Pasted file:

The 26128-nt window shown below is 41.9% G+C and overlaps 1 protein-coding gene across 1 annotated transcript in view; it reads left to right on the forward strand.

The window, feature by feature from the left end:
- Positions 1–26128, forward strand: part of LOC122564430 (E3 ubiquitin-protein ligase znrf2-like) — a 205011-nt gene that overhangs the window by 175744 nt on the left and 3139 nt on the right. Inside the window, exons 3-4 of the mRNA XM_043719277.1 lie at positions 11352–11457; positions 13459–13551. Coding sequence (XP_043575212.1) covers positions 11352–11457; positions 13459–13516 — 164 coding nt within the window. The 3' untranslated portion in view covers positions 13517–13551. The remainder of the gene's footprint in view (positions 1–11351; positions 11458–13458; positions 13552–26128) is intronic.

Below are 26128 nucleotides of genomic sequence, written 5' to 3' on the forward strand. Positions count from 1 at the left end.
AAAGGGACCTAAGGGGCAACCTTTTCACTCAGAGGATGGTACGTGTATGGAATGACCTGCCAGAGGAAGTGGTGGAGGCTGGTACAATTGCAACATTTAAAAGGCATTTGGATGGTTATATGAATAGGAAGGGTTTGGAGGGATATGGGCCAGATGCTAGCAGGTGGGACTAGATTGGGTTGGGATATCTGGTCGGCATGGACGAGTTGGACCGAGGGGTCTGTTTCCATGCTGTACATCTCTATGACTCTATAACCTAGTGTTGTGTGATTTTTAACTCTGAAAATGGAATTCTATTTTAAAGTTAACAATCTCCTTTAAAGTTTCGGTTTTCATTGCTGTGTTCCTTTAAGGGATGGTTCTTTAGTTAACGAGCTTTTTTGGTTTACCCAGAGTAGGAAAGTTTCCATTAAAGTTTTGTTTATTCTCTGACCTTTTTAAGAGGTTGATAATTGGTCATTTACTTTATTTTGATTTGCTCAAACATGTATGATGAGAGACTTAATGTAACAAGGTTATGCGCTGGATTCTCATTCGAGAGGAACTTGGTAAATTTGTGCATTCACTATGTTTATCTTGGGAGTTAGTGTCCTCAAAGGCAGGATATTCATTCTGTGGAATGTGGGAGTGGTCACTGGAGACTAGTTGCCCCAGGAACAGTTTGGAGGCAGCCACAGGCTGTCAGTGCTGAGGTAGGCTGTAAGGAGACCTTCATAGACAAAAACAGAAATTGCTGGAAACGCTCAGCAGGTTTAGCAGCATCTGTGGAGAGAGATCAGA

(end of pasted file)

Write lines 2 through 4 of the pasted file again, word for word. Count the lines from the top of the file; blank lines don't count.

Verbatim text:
The window, feature by feature from the left end:
- Positions 1–26128, forward strand: part of LOC122564430 (E3 ubiquitin-protein ligase znrf2-like) — a 205011-nt gene that overhangs the window by 175744 nt on the left and 3139 nt on the right. Inside the window, exons 3-4 of the mRNA XM_043719277.1 lie at positions 11352–11457; positions 13459–13551. Coding sequence (XP_043575212.1) covers positions 11352–11457; positions 13459–13516 — 164 coding nt within the window. The 3' untranslated portion in view covers positions 13517–13551. The remainder of the gene's footprint in view (positions 1–11351; positions 11458–13458; positions 13552–26128) is intronic.

Below are 26128 nucleotides of genomic sequence, written 5' to 3' on the forward strand. Positions count from 1 at the left end.